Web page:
Earlier this year, the City of Orlando filed a Petition in Eminent Domain to take property owned by a small community church in downtown Orlando, Faith Deliverance Temple. The public purpose alleged by the City of Orlando is “a unique mid-sized forum for sports, recreational, educational, and entertainment activities.”
More particularly, and without a specific detailed description appearing in the Petition itself, the project is a proposed $110 million stadium to be the home of the Orlando City Soccer Club, also known as the Orlando City Lions. The stadium is purportedly designed and constructed to enhance the “soccer fan experience” complete with what is described as a sunken, street level field and a massive lion statute that will “face entering fans and then rotate to watch the game.”
If knowing more about the project’s history, it’s apparent that the development of a stadium was an essential, or necessary, part of the bid to have Major League Soccer (“MLS”) award a new team in Orlando. Said otherwise, the stadium is planned to be comparable in scope and quality, to other recently constructed first-class soccer facilities, which meet or exceed “Major League Soccer Venue Design Requirements,” having a minimum seating of approximately 18,000 (which could be increased in size if deemed necessary by the Orlando City Soccer Club and/or MLS). In fact, most media outlets refer to the City’s project as a “soccer-specific stadium.”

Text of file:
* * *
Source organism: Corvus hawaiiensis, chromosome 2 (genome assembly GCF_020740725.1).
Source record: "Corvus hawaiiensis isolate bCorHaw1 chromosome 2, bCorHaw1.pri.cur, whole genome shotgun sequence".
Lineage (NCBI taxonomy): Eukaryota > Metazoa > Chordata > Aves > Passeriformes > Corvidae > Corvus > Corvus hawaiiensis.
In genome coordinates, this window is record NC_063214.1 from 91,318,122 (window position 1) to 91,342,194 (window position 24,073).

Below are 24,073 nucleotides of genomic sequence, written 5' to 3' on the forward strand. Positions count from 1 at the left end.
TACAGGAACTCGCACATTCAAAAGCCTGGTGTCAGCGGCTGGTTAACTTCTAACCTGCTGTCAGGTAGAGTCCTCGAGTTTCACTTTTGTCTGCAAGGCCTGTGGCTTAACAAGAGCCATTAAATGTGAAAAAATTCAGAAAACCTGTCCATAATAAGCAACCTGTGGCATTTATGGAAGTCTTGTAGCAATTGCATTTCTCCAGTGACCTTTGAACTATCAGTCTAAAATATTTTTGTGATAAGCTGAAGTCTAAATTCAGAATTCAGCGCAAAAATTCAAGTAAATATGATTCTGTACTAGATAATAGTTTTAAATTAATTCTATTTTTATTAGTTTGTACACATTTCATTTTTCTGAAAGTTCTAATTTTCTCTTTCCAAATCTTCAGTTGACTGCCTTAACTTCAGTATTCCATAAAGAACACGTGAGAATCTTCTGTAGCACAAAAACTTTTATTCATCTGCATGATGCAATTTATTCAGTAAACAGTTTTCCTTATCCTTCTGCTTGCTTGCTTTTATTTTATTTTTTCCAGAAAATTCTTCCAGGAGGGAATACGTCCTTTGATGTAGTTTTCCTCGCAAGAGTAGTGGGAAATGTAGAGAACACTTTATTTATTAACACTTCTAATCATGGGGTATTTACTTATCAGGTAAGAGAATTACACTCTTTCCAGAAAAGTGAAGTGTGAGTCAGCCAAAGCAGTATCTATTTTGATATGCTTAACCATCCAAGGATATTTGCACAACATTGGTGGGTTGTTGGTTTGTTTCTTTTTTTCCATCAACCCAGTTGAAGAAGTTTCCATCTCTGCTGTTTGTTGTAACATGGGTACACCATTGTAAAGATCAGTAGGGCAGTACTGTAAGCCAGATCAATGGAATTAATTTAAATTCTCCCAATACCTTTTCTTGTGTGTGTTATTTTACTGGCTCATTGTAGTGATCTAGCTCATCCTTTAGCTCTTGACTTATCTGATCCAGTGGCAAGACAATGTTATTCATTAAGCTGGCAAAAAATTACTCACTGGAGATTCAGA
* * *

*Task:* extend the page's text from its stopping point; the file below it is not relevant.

The private entity that will benefit most from these eminent domain proceedings is the Orlando City Soccer Club, also known as the Orlando City Lions. The Orlando City Soccer Club is a new Major League Soccer expansion franchise. Orlando Sports Holdings, LLC, is the entity which either owns or is closely related to the Orlando City Soccer Club.
The City of Orlando, and the Orlando Sports Holdings, LLC, entered into a Memorandum of Understanding (“MOU”) on October 7, 2013, which contemplated that the two entities would further enter into two subsequent agreements: an “Orlando Soccer Stadium Use Agreement” and an “Orlando Soccer Stadium Project Construction Agreement.”
Under the terms of an “Orlando Soccer Stadium Use Agreement” dated February 24, 2014, it was contemplated that: